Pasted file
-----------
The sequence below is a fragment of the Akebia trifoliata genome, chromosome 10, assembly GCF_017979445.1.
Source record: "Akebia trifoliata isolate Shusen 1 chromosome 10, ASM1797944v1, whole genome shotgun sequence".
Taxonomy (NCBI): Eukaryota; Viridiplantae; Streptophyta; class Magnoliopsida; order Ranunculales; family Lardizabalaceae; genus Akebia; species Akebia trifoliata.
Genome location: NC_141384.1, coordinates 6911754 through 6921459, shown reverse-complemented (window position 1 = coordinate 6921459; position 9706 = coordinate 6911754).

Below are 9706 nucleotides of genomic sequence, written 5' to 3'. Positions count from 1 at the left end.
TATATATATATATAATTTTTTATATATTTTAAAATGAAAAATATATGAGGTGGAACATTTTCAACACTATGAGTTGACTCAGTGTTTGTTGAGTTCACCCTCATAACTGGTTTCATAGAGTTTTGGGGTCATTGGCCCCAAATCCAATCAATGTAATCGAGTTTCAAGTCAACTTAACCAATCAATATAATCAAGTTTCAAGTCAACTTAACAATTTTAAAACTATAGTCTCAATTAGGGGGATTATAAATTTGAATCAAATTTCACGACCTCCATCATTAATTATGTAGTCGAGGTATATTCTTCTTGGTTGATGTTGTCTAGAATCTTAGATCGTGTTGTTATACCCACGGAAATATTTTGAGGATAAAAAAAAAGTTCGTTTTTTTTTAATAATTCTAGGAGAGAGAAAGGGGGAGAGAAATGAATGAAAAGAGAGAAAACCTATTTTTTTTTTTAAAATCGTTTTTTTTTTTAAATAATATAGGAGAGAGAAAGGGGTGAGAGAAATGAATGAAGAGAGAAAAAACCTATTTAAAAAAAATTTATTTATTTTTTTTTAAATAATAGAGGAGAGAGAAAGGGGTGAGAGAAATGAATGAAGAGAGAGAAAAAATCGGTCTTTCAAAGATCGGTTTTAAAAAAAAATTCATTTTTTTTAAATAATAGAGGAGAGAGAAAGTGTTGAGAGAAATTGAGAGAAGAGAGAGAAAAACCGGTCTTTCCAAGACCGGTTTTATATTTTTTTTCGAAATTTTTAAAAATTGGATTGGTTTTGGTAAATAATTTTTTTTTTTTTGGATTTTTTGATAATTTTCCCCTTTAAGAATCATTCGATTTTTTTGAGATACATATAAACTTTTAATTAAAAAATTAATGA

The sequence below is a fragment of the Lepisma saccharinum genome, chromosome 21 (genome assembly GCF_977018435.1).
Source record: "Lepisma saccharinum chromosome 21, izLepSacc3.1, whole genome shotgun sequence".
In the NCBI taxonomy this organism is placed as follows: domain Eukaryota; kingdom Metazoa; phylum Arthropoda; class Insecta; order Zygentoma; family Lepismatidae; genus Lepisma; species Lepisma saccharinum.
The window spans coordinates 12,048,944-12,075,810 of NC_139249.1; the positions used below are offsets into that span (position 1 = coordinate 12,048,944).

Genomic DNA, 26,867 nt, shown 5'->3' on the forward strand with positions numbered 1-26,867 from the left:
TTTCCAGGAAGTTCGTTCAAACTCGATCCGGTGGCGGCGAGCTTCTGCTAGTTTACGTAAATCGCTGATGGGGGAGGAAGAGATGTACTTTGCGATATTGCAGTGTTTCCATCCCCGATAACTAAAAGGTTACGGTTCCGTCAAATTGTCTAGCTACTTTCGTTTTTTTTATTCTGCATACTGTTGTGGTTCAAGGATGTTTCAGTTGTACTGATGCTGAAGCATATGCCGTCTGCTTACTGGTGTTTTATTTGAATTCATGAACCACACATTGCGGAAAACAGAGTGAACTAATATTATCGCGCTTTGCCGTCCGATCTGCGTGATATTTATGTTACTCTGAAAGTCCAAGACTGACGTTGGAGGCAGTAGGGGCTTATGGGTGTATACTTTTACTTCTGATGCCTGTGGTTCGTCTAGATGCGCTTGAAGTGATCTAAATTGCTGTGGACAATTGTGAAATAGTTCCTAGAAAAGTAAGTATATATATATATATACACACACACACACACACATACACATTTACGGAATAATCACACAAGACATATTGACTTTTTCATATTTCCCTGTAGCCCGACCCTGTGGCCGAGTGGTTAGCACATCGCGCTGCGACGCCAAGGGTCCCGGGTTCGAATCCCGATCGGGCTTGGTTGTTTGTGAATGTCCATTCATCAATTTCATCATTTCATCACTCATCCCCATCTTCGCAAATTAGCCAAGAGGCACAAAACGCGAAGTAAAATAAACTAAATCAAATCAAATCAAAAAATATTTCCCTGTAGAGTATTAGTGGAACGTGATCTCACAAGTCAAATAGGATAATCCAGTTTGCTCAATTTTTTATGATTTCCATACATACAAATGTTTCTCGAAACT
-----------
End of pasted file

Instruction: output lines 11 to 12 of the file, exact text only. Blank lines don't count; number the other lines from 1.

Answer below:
Genomic DNA, 26,867 nt, shown 5'->3' on the forward strand with positions numbered 1-26,867 from the left:
TTTCCAGGAAGTTCGTTCAAACTCGATCCGGTGGCGGCGAGCTTCTGCTAGTTTACGTAAATCGCTGATGGGGGAGGAAGAGATGTACTTTGCGATATTGCAGTGTTTCCATCCCCGATAACTAAAAGGTTACGGTTCCGTCAAATTGTCTAGCTACTTTCGTTTTTTTTATTCTGCATACTGTTGTGGTTCAAGGATGTTTCAGTTGTACTGATGCTGAAGCATATGCCGTCTGCTTACTGGTGTTTTATTTGAATTCATGAACCACACATTGCGGAAAACAGAGTGAACTAATATTATCGCGCTTTGCCGTCCGATCTGCGTGATATTTATGTTACTCTGAAAGTCCAAGACTGACGTTGGAGGCAGTAGGGGCTTATGGGTGTATACTTTTACTTCTGATGCCTGTGGTTCGTCTAGATGCGCTTGAAGTGATCTAAATTGCTGTGGACAATTGTGAAATAGTTCCTAGAAAAGTAAGTATATATATATATATACACACACACACACACACATACACATTTACGGAATAATCACACAAGACATATTGACTTTTTCATATTTCCCTGTAGCCCGACCCTGTGGCCGAGTGGTTAGCACATCGCGCTGCGACGCCAAGGGTCCCGGGTTCGAATCCCGATCGGGCTTGGTTGTTTGTGAATGTCCATTCATCAATTTCATCATTTCATCACTCATCCCCATCTTCGCAAATTAGCCAAGAGGCACAAAACGCGAAGTAAAATAAACTAAATCAAATCAAATCAAAAAATATTTCCCTGTAGAGTATTAGTGGAACGTGATCTCACAAGTCAAATAGGATAATCCAGTTTGCTCAATTTTTTATGATTTCCATACATACAAATGTTTCTCGAAACT